History Unfolded – A Newspaper Project


Last week, I blogged about a summer volunteer opportunity through the New England Historic and Genealogical Society. A new challenge was just posted so I added my guess and the reason why. If deciphering transcriptions aren’t your style, here’s a new project that needs your help…

History Unfolded is creating a searchable newspaper database to measure the pulse of regional newspapers during the 1930’s and ’40’s regarding news about 30 Holocaust events. If you love to read old papers, then this is for you! You may use Newspapers.com or a local paper in which you have access. For more details – check out their website.

The Transcription Challenge


The Transcription Challenge is a unique way to volunteer. As AmericanAncestors.org transcribes the Massachusetts: Roman Catholic Archdiocese of Boston Records, 1798-1900, they have discovered some very difficult words to transcribe. Knowing the old saying “Many hands make light work” and “Two heads are better than one” are true, weekly during the summer, a new transcription challenge will be posted with the undecipherable area circled in red. So far, 4 challenges are available. All you need to do is take a look and make a comment of what you think is written for the appropriate number of the problem’s name. This is a fun way to spend a rainy afternoon! Give it a try…

More on Accessing Records

Last post I mentioned that access to valuable genealogical records may be limited due to proposed U.S. legislation. Today I want to let you know about other valuable records that are just waiting to be viewed. By becoming a NARA Citizen Archivist you can help digitize records that are just waiting to be discovered. Here’s a few of the tasks that are need:

Tagging

Transcribing

Uploading Photos

Contribute to Articles

Every little bit helps so find your niche and begin!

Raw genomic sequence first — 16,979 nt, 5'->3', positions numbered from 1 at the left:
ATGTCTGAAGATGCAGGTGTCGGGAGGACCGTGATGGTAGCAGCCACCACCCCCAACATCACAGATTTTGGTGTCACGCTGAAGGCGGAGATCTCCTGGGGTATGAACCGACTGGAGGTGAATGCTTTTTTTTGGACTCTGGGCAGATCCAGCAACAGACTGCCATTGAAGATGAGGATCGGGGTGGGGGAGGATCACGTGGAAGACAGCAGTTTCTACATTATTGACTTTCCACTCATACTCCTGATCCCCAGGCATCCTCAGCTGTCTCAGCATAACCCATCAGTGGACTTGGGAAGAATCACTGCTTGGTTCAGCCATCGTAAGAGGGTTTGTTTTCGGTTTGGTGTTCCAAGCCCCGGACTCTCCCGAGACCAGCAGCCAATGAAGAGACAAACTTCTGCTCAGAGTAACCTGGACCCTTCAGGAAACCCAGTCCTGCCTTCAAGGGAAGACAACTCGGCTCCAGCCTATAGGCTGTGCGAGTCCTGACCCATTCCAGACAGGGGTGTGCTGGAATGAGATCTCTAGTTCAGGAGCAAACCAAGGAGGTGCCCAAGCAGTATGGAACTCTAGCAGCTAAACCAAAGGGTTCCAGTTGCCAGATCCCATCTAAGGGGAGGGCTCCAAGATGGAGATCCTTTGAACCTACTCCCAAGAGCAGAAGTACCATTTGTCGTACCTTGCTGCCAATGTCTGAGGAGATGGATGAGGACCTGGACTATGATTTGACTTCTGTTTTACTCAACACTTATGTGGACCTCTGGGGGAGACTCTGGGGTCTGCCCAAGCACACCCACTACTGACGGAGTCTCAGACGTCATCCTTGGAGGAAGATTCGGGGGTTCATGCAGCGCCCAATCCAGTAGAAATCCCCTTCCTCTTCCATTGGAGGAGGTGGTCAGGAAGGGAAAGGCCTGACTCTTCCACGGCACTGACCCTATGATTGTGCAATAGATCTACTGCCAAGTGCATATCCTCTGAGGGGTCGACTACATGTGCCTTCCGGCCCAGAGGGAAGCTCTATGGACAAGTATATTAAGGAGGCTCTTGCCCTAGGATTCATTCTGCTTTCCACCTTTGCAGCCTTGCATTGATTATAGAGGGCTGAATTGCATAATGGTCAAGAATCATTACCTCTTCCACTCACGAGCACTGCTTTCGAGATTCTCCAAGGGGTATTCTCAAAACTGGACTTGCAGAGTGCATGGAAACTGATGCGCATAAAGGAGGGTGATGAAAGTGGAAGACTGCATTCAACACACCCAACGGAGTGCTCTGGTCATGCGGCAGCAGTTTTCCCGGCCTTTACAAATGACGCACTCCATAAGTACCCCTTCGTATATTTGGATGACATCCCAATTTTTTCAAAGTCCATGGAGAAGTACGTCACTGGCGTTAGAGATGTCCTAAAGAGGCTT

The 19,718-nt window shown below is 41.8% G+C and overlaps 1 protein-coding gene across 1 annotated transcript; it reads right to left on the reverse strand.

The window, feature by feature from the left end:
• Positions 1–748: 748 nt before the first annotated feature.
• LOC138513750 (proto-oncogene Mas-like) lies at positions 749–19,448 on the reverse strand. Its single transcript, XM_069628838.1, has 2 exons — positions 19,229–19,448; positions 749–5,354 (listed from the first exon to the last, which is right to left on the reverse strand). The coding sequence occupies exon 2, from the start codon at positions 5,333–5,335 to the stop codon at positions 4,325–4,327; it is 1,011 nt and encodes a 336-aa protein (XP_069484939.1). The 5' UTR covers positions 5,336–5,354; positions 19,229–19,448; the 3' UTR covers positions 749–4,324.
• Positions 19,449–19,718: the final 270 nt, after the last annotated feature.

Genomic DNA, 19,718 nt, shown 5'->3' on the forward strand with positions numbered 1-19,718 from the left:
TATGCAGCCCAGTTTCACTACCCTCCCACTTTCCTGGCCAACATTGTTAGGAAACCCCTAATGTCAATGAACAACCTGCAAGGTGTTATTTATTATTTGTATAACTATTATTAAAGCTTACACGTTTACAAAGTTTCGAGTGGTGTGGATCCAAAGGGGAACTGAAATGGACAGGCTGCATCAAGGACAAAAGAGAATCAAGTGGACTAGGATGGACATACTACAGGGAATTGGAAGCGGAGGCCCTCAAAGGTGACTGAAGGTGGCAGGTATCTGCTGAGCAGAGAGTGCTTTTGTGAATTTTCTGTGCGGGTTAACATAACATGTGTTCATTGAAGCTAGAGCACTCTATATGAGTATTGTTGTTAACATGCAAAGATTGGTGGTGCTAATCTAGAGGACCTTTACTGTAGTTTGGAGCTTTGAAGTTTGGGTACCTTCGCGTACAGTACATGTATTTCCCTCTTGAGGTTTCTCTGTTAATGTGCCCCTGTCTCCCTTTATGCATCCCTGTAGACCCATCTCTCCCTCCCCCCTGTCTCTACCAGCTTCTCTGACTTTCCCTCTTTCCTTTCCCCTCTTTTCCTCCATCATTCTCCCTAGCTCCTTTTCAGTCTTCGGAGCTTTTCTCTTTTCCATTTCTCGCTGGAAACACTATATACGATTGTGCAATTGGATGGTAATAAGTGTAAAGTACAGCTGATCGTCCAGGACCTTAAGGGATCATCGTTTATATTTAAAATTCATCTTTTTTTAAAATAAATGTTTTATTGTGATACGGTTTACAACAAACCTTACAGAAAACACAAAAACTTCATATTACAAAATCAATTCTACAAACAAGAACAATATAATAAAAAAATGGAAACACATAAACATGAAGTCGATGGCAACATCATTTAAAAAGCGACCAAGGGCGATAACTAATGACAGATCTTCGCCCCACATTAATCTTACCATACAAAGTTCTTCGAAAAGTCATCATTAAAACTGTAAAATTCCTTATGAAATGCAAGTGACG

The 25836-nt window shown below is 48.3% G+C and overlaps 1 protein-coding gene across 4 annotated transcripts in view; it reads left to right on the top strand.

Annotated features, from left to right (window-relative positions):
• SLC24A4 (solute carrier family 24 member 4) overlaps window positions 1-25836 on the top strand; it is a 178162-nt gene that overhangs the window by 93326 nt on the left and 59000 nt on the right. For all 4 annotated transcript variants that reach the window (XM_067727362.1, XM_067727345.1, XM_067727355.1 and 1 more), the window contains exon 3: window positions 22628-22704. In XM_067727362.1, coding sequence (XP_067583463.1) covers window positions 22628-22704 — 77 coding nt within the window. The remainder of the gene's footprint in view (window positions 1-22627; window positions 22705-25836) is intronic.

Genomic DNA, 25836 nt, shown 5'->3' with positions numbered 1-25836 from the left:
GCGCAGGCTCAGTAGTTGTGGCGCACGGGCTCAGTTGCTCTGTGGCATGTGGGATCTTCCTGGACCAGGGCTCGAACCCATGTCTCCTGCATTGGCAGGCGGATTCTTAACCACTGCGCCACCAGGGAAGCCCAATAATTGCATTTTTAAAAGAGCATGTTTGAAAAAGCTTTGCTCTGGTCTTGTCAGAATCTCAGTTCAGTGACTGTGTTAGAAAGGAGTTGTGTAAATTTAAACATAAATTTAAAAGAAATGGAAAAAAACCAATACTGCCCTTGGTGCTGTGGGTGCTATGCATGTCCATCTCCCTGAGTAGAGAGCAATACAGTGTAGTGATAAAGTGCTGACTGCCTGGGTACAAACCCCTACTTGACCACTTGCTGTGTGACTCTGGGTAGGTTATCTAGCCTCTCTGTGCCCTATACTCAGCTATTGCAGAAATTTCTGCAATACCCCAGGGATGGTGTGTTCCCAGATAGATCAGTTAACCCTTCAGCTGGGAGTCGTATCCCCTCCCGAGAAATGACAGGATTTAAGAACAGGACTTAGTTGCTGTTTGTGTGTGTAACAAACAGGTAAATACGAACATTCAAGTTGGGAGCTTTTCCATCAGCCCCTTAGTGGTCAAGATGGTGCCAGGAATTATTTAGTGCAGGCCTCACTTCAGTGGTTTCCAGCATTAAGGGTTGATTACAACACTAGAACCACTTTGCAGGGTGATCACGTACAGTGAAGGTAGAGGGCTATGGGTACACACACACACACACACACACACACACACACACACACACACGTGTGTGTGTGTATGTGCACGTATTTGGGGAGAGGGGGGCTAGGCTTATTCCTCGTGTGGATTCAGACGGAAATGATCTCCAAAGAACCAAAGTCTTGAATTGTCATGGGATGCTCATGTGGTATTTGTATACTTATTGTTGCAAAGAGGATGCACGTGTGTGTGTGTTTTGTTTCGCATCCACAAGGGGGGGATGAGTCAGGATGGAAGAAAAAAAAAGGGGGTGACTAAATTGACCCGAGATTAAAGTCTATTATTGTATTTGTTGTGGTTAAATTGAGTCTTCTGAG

Viva Volunteers! A Unique Opportunity for You


I’ve just learned of an organization that does something unique in the genealogical field and I wanted to share it with you. Unclaimed Persons is an organization that unites families with deceased kin whose remains have not been claimed from the Coroner. Unfortunately, this is a situation that is occurring frequently as families relocate and lose touch with an elderly relative that remained behind. UnclaimedPersons.org was founded by Megan Smolenyak in 2008; more than 400 people have been aided but there is more work to do! You can help by volunteering your research skills from the comfort of your own home. Check out the FAQ on the website, visit the FaceBook page for open cases and put on your Super Sleuth hat to begin. Remember, “A good deed is never lost!”

Transcribers Needed! How You Can Help.

I recently received an email from the National Archives regarding a need for volunteers to help transcribe and tag items in the archives catalog.  What an awesome opportunity to help digitize historical records!  With the holiday season approaching, this opportunity is a wonderful way to give back to the genealogy community by helping to make available some of the U.S.’ national treasures! Not sure where to start?  I say, just follow your heart – check out the Transcription Missions and select whichever area interests you.  The directions are simple – just click here and the easy to follow instructions will get you on your way to doing a very good deed.

Mexican War Soldiers – A Project You Can Help With

Originally published on genealogyatheart.blogspot.com on 29 Sep 2016.